Nanotechnology: A new way to manufacture

There are several different advances being made in manufacturing as a whole that are being aided by enterprise resource planning software, such as Microsoft Dynamics NAV 2015. The one grabbing much of the headlines is additive manufacturing, also known as 3-D printing. While this method of production is gaining a lot of traction, there are other approaches that are increasing in popularity, especially in the field of metals and plastics discrete production. One of them, nanomanufacturing, has the potential of greatly altering how goods are produced at a smaller-than-microscopic level, and the use of unique materials can play a role in how they develop.

Keeping things on the small side
Nanomanufacturing involves the development of materials at a incredibly small scale. Often, processes are being worked on a scale of nanometers, not millimeters or micrometers. A single nanometer equals one-billionth of a meter and translates to about 1/80,000th the diameter of a human hair, according to tech firm PTC. At that point, companies are close to manipulating atoms in a molecule.

There are two known forms of nanomanufacturing currently in place, according to the National Nanotechnology Initiative. The first is the top-down approach, which reduces most of the materials found for a specific object are removed, extracting only the most basic structures. It can be akin to making a sculpture or drilling for oil. The second method is bottom-up, in which tools are used to construct materials at the atomic level. While the latter method is time-consuming, it also presents the greatest potential for manufacturers by creating very specific materials for use in any given product. The former, on the other hand, allows materials to be extracted from common goods, which may have more use for manufacturers for the time being. There are various different approaches from which these two methods come into play that involve creating films in certain ways. That includes using chemical vapors, lithography, molecular beams and self-assembly.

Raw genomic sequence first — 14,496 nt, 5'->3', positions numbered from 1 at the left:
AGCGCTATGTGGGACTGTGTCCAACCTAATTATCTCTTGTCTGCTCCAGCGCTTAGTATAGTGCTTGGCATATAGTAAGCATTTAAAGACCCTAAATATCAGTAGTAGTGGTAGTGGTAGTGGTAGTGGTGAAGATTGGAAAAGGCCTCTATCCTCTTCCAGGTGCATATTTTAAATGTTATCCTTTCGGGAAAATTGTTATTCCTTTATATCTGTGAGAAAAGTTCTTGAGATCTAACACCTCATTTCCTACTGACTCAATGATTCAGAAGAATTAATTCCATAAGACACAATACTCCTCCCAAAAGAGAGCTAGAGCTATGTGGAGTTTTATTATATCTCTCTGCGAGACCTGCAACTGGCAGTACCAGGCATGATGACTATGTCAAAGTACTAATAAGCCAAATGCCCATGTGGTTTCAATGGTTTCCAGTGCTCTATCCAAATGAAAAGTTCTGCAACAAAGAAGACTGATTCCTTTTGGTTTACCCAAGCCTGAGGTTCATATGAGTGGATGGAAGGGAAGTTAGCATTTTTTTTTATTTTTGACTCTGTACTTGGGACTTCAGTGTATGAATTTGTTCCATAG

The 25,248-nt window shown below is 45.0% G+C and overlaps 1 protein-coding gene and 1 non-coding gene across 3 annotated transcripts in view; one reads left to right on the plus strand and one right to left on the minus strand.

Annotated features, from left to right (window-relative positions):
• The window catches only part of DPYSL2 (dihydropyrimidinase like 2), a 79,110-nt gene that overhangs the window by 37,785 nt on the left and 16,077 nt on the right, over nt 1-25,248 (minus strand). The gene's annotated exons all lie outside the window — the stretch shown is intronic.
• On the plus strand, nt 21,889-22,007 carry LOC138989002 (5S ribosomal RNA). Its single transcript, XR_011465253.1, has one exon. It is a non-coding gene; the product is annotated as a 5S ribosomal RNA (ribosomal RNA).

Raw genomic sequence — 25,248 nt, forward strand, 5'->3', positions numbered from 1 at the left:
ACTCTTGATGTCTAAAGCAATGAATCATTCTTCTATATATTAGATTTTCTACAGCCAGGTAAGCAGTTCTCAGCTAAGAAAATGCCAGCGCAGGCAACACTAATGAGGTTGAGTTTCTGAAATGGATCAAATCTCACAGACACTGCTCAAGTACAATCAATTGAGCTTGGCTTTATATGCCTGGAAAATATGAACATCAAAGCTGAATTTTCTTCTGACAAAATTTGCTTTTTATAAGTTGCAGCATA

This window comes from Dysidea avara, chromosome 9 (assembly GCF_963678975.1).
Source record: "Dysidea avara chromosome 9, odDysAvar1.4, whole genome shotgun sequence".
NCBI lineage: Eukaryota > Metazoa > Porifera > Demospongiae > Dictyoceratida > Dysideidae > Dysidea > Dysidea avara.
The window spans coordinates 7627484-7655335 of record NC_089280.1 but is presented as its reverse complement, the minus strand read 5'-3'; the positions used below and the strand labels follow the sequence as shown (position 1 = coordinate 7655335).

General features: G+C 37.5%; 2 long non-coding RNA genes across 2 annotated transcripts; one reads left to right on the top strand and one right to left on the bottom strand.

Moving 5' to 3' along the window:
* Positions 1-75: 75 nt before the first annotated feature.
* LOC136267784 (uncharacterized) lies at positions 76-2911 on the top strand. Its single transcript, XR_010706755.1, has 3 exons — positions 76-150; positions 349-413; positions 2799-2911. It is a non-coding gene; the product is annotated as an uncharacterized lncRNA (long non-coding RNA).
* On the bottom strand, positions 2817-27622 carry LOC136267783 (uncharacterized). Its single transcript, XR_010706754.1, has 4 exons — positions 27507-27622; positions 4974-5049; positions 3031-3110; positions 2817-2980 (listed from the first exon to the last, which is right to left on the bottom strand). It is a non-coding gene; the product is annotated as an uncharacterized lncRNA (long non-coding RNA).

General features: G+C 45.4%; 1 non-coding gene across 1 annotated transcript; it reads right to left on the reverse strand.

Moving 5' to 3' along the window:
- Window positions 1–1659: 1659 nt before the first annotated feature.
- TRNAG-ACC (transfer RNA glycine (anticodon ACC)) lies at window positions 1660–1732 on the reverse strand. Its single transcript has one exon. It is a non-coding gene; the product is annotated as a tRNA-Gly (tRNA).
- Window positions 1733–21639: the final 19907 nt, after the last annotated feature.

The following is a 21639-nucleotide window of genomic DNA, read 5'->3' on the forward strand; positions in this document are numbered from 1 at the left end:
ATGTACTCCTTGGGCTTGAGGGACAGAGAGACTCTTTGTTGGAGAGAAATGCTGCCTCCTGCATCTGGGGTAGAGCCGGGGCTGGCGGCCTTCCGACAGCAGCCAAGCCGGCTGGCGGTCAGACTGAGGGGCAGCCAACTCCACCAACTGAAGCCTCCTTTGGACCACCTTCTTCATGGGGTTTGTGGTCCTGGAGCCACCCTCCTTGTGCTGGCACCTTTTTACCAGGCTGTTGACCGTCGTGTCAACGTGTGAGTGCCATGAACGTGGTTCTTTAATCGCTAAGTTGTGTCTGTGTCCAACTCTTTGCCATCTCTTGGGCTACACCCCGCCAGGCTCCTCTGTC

Making unique materials
For manufacturers, the potential for nanomanufacturing comes from the materials themselves. By being able to adjust the atomic structure of any given material, shops have a greater amount of control over the parts they build, especially polymers and metals. Sometimes the material needs to last longer. In other situations, it needs to have a texture that is smooth and mirror-like with while being resistant to the oils of the human skin. In some cases, it just needs to withstand a lot of pressure or force. There may even be situation where all these properties are necessary. If a shop were able to make these ideal features possible through some basic manipulation on the location and structure of atoms, then it means that it can create more effective and longer-lasting parts. That can help improve its standing among customers, creating stronger relationships and developing a consistent stream of revenue.

In 2015, the first major uses of nanotechnology in manufacturing are expected to bear fruit. It may take time before the ideal situation develops in which smaller shops are able to make their own materials. However, the current results are enough to attract interest to most manufacturers.

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